Sowing Squash Seeds and Transplanting

Butternut squash seeds will only germinate in warm soil, so it’s best to plant through summer. The butternut growing season is approximately 110-120 days for fruit maturation. Thus, if your season is a bit short, you can start the seeds indoors and direct them outside once the weather warms up. However, you need to do so before the last frost in your region. The seeds are relatively easy to sow and won’t take up much of your time or energy.

• Make planting pockets, approximately 3 feet apart. Do this by making a hole about your garden spade’s depth, width, and height.

• Fill the holes with a mixture of compost or well rotted manure and soil and sprinkle fertilizer over the soil. Use a small tiller to turn the soil and mix in compost and fertilizer. The soil should be amended and fertilized as butternut squash plants are heavy feeders.

• Plant one plant on top of each planting pocket, approximately 1 inch deep and cover with soil.

• Water the plants gently with a watering can or spray with a garden hose.

Photo by Flickr/SummerAndStephen

Planting Squash Seeds Directly in the Garden

If you are planning to put seeds straight to the garden, be sure to plant them the same time as you would put out the transplants. The ideal space for growing the plants is a hilly part of the garden and so if your garden has several small hills, plant 4 or 5 seeds on each hill.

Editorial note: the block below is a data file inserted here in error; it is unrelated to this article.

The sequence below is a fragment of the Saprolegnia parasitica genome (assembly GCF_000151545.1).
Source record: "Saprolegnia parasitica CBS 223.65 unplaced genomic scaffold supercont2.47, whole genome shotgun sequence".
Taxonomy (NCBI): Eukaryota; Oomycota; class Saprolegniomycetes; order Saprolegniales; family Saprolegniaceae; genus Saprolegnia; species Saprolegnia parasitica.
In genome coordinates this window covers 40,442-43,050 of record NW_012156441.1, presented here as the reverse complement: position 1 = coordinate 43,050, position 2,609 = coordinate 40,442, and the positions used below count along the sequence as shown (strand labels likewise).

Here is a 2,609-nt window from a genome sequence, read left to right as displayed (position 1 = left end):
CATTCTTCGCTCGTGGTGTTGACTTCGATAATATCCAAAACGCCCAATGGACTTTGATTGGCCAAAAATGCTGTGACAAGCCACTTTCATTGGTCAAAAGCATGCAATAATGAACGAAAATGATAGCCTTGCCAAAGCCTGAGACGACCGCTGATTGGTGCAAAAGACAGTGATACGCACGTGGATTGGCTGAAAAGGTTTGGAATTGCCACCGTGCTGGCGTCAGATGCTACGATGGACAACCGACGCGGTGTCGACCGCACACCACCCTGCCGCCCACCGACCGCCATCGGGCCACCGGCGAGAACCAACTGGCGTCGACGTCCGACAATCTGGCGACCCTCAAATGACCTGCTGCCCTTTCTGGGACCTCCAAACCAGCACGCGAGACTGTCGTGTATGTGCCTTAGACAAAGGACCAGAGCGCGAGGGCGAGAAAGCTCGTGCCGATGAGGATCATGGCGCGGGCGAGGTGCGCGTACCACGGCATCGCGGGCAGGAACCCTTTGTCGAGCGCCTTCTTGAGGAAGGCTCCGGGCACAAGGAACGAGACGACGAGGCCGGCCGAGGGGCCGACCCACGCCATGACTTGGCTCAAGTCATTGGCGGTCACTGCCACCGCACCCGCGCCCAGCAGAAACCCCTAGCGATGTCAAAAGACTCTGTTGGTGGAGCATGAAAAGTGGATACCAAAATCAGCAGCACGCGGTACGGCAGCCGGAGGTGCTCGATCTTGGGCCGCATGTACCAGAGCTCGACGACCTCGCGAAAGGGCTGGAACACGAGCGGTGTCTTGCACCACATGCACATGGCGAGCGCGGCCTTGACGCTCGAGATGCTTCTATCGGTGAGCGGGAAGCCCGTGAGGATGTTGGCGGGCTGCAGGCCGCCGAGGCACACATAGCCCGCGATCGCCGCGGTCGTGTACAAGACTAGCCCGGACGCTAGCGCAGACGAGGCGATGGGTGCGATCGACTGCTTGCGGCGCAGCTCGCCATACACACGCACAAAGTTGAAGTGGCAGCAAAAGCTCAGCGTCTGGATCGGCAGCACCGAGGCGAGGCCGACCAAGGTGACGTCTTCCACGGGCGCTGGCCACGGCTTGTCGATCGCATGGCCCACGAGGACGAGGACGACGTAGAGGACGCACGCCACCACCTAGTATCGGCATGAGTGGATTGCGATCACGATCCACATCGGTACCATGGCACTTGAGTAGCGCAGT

After they sprout, thin down to 2 or 3 plants. The reason for taking out some plants is because butternut squash takes up much space as they produce extensive vines and might seem overcrowded if more than 3 seeds are planted in a small space.

Growing Butternut Squash in a Pot

If you do not have a kitchen garden and really want to have some butternut squash growing around the house, well, you can use a pot. However, you should know that not all butternut squash varieties are ideal for container gardening.

Trailing varieties are best grown in gardens while compact bush varieties such as ‘Barbara’ do quite well in pots. Use the largest pots you can find, say, those with a minimum of 18 inches diameter and just as deep.

• Prepare the soil by adding well-rotted compost and fertilizer. Mix well.

• Place the plants 1 inch deep in the pots and cover well with soil.

• Water gently with a watering can or a gentle spray of a hose immediately after planting. Make sure the soil is moist but not soggy.

Caring for Butternut Squash Plants

When taken care of properly, healthy butternut squash can grow a lot bigger. Regular feeding is crucial as it will produce the most abundant crops. Here are some tips for caring for butternut squash.

Water regularly. Butternut squash plants are heavy feeders and drinkers too. So you need to provide them with adequate water throughout their growth period up to maturity. Watering will prevent the plants and compost from drying out.